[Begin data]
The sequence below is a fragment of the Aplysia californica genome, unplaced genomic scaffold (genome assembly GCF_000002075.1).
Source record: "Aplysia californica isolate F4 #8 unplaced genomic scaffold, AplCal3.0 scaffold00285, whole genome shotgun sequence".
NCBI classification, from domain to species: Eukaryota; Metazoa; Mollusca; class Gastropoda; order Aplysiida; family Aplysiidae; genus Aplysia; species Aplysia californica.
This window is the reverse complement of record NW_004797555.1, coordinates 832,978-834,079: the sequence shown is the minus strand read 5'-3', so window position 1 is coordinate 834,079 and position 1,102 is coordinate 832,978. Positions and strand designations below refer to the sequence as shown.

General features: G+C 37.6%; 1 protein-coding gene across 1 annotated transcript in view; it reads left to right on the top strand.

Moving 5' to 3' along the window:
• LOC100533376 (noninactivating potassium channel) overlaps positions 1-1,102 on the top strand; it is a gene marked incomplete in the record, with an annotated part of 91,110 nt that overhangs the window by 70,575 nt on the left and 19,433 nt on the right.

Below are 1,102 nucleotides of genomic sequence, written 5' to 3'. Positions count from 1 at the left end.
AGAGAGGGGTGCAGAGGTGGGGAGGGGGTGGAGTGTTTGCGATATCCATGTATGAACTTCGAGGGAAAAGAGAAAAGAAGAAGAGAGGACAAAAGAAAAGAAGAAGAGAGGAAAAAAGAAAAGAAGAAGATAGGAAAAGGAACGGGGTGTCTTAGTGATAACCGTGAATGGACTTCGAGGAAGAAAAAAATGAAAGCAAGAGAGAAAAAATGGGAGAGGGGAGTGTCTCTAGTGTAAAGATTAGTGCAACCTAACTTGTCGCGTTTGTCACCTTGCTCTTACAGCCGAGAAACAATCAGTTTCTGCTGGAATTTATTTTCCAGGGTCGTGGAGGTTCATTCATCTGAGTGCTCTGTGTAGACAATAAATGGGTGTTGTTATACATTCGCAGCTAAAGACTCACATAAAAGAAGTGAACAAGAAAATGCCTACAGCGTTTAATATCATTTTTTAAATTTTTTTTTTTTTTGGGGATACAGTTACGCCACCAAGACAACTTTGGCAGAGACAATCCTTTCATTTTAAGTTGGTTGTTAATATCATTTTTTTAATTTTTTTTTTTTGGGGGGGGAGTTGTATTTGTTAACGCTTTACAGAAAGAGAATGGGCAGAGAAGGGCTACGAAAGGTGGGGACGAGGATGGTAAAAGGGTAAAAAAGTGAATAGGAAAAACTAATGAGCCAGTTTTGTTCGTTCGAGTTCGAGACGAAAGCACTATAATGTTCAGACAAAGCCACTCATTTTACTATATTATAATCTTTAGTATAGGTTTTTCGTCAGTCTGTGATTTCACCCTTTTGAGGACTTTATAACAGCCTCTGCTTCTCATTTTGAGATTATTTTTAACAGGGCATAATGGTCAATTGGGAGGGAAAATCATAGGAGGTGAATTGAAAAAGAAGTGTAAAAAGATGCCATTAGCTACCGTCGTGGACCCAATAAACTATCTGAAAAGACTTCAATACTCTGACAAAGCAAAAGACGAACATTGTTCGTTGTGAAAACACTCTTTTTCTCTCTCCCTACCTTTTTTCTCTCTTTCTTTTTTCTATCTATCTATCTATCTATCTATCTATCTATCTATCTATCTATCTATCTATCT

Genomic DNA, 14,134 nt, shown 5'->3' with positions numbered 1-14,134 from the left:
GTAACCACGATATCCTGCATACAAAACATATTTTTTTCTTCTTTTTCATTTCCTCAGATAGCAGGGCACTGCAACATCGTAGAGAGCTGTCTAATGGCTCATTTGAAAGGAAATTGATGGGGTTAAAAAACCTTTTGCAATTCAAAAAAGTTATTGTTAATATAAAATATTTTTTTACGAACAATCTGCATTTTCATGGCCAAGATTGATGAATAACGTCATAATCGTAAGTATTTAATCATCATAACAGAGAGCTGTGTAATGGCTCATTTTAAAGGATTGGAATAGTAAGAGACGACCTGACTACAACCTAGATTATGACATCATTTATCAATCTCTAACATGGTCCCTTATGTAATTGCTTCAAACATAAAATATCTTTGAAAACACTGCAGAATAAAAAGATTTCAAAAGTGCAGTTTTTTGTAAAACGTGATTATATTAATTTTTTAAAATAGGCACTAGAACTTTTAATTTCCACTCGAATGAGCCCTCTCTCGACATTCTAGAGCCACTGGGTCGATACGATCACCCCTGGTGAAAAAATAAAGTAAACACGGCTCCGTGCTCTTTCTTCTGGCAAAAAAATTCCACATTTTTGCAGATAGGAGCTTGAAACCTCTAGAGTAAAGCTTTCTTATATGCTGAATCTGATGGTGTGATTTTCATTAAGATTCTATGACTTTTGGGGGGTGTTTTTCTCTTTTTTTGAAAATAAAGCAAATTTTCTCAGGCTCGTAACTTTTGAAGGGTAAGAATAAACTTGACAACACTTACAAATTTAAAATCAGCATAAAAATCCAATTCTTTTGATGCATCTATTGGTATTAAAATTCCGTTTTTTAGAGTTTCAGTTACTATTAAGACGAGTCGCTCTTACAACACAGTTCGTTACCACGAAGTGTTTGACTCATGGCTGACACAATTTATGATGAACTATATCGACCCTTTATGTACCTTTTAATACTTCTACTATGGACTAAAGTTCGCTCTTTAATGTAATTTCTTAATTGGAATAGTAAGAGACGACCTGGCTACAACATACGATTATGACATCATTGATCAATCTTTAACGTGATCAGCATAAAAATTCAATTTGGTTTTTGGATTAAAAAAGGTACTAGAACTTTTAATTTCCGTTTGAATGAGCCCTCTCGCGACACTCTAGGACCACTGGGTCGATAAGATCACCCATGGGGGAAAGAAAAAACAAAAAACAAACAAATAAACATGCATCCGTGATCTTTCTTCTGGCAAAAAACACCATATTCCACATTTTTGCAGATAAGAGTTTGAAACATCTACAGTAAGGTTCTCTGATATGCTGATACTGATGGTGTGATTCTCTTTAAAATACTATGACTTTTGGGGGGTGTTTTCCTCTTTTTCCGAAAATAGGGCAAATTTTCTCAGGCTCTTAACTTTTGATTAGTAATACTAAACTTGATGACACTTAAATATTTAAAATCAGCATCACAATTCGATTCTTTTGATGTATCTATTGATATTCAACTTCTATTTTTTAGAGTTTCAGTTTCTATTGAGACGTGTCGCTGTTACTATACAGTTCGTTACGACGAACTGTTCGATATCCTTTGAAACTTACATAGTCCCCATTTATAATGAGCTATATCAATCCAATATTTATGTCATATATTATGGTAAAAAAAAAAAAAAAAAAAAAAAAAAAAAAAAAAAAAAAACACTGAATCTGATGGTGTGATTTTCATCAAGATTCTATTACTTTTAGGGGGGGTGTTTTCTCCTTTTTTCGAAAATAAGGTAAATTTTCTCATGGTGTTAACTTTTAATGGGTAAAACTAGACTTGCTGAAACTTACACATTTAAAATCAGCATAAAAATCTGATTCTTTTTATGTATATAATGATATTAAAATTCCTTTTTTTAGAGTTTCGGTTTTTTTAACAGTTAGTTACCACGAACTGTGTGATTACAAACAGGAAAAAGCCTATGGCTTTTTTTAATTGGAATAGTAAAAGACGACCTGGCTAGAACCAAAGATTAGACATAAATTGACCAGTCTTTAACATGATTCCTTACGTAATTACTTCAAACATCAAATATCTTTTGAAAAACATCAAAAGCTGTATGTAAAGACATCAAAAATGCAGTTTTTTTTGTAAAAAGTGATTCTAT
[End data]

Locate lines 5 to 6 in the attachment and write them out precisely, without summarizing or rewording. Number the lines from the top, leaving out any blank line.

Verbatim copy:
General features: G+C 37.6%; 1 protein-coding gene across 1 annotated transcript in view; it reads left to right on the top strand.

Moving 5' to 3' along the window: